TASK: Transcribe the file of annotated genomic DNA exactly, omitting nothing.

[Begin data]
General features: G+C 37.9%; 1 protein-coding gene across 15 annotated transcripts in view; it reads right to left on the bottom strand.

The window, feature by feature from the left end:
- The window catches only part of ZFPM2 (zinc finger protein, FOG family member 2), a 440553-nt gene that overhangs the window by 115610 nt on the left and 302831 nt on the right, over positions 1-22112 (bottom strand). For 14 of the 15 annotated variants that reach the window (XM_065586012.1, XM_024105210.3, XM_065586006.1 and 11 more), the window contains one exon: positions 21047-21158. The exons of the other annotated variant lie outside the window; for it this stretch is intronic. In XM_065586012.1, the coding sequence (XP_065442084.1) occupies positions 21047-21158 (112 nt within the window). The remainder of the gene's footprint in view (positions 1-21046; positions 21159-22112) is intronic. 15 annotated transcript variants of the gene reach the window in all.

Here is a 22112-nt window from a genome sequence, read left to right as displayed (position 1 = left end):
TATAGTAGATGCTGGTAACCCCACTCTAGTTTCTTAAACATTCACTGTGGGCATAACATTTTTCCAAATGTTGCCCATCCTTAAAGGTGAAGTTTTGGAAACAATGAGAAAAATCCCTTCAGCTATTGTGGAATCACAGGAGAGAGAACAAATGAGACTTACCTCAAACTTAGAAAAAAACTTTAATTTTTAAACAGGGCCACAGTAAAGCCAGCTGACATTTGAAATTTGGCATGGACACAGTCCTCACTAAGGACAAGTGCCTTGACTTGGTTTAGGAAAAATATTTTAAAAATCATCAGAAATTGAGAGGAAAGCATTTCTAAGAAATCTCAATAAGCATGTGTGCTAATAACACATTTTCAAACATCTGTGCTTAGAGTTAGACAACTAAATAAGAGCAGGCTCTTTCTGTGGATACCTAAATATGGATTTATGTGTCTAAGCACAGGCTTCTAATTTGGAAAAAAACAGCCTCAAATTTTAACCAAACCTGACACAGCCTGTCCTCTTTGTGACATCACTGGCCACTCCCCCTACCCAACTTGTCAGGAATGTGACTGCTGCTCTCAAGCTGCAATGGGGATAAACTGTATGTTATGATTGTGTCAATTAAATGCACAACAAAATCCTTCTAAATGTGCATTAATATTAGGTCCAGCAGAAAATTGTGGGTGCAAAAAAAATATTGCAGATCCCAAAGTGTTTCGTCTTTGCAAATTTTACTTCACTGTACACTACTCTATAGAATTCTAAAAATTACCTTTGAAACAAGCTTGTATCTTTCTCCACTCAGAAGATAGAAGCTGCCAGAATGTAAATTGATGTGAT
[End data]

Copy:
General features: G+C 37.9%; 1 protein-coding gene across 15 annotated transcripts in view; it reads right to left on the bottom strand.

The window, feature by feature from the left end:
- The window catches only part of ZFPM2 (zinc finger protein, FOG family member 2), a 440553-nt gene that overhangs the window by 115610 nt on the left and 302831 nt on the right, over positions 1-22112 (bottom strand). For 14 of the 15 annotated variants that reach the window (XM_065586012.1, XM_024105210.3, XM_065586006.1 and 11 more), the window contains one exon: positions 21047-21158. The exons of the other annotated variant lie outside the window; for it this stretch is intronic. In XM_065586012.1, the coding sequence (XP_065442084.1) occupies positions 21047-21158 (112 nt within the window). The remainder of the gene's footprint in view (positions 1-21046; positions 21159-22112) is intronic. 15 annotated transcript variants of the gene reach the window in all.

Here is a 22112-nt window from a genome sequence, read left to right as displayed (position 1 = left end):
TATAGTAGATGCTGGTAACCCCACTCTAGTTTCTTAAACATTCACTGTGGGCATAACATTTTTCCAAATGTTGCCCATCCTTAAAGGTGAAGTTTTGGAAACAATGAGAAAAATCCCTTCAGCTATTGTGGAATCACAGGAGAGAGAACAAATGAGACTTACCTCAAACTTAGAAAAAAACTTTAATTTTTAAACAGGGCCACAGTAAAGCCAGCTGACATTTGAAATTTGGCATGGACACAGTCCTCACTAAGGACAAGTGCCTTGACTTGGTTTAGGAAAAATATTTTAAAAATCATCAGAAATTGAGAGGAAAGCATTTCTAAGAAATCTCAATAAGCATGTGTGCTAATAACACATTTTCAAACATCTGTGCTTAGAGTTAGACAACTAAATAAGAGCAGGCTCTTTCTGTGGATACCTAAATATGGATTTATGTGTCTAAGCACAGGCTTCTAATTTGGAAAAAAACAGCCTCAAATTTTAACCAAACCTGACACAGCCTGTCCTCTTTGTGACATCACTGGCCACTCCCCCTACCCAACTTGTCAGGAATGTGACTGCTGCTCTCAAGCTGCAATGGGGATAAACTGTATGTTATGATTGTGTCAATTAAATGCACAACAAAATCCTTCTAAATGTGCATTAATATTAGGTCCAGCAGAAAATTGTGGGTGCAAAAAAAATATTGCAGATCCCAAAGTGTTTCGTCTTTGCAAATTTTACTTCACTGTACACTACTCTATAGAATTCTAAAAATTACCTTTGAAACAAGCTTGTATCTTTCTCCACTCAGAAGATAGAAGCTGCCAGAATGTAAATTGATGTGAT